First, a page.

Legislators reunite for surreal reconvened session
Minimum wage increase delayed until May 1, 2021.
In a strange and often surreal day during which the speaker of the Virginia House of Delegates fainted at her podium and a state senator voted from inside a Plexiglas cubicle, state lawmakers reconvened for a pandemic-era veto session Wednesday in Richmond.
Instead of meeting in their typical chambers in the Virginia State Capitol, delegates assembled under a large tent on the Capitol grounds and state senators decamped to a large room more than two miles away at the Science Museum of Virginia.
Both legislative bodies narrowly approved a five-month delay in increasing the state’s minimum hourly wage to $9.50, which will take effect May 1, 2021, a postponement proposed by Gov. Ralph Northam in light of the coronavirus-fueled financial crisis. Minimum wage increases to $11 by January 2022 and $12 in January 2023 will go forward as planned. The current hourly minimum wage, $7.25, was set in 2014.
What will likely remain in the memory of anyone watching the action — online or in person — was the sight of lawmakers wearing masks and gloves, and the constant vuvuzela-like drone of car horns in the background, the result of a parade of “Reopen Virginia” protesters circling Capitol Square for three hours, which finally came to a stop around 2 p.m. During the first hour, the electronic voting system malfunctioned and didn’t record some delegates’ votes, prompting an early delay in business.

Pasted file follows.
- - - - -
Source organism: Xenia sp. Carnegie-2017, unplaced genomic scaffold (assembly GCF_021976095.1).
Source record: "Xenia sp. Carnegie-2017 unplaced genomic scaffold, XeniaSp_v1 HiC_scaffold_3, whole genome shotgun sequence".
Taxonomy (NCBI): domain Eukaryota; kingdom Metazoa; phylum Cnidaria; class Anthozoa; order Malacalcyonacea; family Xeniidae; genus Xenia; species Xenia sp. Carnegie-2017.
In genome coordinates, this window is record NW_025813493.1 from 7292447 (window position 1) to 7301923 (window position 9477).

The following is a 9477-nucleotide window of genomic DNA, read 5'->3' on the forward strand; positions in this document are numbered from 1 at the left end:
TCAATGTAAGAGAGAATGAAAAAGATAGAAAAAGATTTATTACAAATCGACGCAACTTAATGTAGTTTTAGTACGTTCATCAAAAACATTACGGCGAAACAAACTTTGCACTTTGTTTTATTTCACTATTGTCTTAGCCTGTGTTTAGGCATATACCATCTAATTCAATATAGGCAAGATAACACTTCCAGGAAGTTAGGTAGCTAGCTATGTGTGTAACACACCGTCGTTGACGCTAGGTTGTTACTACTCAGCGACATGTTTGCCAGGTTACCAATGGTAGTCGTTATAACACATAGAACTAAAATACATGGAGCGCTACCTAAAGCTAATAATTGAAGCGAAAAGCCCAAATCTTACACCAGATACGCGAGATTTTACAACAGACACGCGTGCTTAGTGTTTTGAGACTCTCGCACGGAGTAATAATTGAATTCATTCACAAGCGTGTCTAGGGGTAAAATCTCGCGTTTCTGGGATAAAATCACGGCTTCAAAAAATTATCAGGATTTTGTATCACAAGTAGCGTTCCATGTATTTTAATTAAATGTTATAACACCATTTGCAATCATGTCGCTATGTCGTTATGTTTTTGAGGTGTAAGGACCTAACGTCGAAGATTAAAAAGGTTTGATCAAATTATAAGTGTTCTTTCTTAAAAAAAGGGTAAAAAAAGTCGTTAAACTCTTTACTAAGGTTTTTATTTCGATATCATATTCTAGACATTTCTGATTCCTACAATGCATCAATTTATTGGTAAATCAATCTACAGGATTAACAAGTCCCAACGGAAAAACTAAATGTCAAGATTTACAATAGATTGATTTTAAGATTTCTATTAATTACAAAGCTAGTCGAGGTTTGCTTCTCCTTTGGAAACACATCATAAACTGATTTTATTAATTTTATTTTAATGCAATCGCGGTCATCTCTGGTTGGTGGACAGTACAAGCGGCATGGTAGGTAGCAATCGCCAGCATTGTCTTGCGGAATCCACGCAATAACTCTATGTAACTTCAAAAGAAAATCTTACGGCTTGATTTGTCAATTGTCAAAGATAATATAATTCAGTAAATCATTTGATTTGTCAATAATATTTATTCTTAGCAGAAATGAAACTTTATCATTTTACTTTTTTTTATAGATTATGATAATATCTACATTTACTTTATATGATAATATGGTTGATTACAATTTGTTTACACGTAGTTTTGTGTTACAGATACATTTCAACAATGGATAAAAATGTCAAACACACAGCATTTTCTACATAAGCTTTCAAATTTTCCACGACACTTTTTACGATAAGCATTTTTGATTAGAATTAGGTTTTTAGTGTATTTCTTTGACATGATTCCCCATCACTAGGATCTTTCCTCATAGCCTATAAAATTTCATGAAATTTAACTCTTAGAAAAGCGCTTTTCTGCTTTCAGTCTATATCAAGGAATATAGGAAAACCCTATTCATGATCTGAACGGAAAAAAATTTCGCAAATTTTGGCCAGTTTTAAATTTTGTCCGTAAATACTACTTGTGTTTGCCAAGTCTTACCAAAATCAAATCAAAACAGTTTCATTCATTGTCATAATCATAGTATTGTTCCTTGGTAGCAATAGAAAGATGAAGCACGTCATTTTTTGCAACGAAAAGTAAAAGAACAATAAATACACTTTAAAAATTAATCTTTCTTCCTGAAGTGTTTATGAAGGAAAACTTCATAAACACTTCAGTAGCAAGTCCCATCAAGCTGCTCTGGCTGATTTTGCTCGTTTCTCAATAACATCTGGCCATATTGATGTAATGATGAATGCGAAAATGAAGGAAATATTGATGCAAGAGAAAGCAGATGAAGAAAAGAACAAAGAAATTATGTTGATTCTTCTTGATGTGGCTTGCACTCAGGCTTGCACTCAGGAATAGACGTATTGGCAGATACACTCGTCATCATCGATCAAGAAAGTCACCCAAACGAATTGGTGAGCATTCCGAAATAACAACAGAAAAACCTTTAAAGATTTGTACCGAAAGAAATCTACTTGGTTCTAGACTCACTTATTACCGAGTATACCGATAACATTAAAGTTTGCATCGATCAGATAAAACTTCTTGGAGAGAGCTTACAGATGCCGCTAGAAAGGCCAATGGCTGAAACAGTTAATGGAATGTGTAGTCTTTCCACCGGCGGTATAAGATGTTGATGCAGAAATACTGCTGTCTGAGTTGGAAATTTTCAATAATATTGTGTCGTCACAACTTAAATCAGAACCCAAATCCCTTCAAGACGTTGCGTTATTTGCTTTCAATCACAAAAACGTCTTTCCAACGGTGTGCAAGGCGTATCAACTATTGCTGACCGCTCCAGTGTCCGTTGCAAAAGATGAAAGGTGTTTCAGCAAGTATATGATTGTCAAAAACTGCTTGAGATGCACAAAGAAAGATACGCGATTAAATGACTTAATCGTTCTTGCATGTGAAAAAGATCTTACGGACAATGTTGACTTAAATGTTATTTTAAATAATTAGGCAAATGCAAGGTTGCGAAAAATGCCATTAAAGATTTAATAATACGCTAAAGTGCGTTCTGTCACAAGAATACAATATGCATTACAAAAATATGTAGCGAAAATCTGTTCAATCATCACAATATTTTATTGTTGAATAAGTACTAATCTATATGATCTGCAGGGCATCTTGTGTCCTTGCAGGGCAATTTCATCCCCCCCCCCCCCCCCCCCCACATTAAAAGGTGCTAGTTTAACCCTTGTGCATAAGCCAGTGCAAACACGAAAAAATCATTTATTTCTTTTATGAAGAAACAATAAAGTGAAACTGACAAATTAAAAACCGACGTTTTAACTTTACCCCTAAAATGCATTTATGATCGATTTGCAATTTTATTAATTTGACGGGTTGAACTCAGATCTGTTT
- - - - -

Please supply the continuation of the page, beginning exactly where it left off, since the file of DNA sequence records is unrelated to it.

Later, House Speaker Eileen Filler-Corn collapsed at the podium and received medical assistance, according to media reports, and seemed to recover quickly while the house took a short recess. Senate Clerk Susan Clarke Schaar later reminded senators to put on their masks, saying that some in the room — including her — were in higher risk categories for COVID-19 and that the Virginia Department of Health recommended wearing masks the entire session. State Sen. George Barker, D-Prince William, who recently had surgery, sat inside a clear, protective cubicle.
Many of Gov. Ralph Northam’s amendments were made with the recent coronavirus-fueled economic collapse in view.
Both the Senate and the House voted to enact a one-year delay of a statewide ban on so-called “skill games” (otherwise known as “gray machines” for the legal gray area in which they have thrived within the commonwealth), allowing the previously unregulated slot-like machines to remain in action through July 1, 2021, but this time taxed and monitored by the Virginia ABC. Proceeds of the $1,200 per machine monthly tax will go to a COVID-19 emergency fund to support small businesses and others financially affected by the virus.
Northam said he would not support delaying the ban after 2021.
As for the minimum wage increase, Republican state senators used the opportunity Wednesday to call for a rejection of Northam’s proposed five-month delay — even though rejecting the measure would, at least on paper, have enacted the raise on Jan. 1, 2021, unless the governor decided to kill the measure.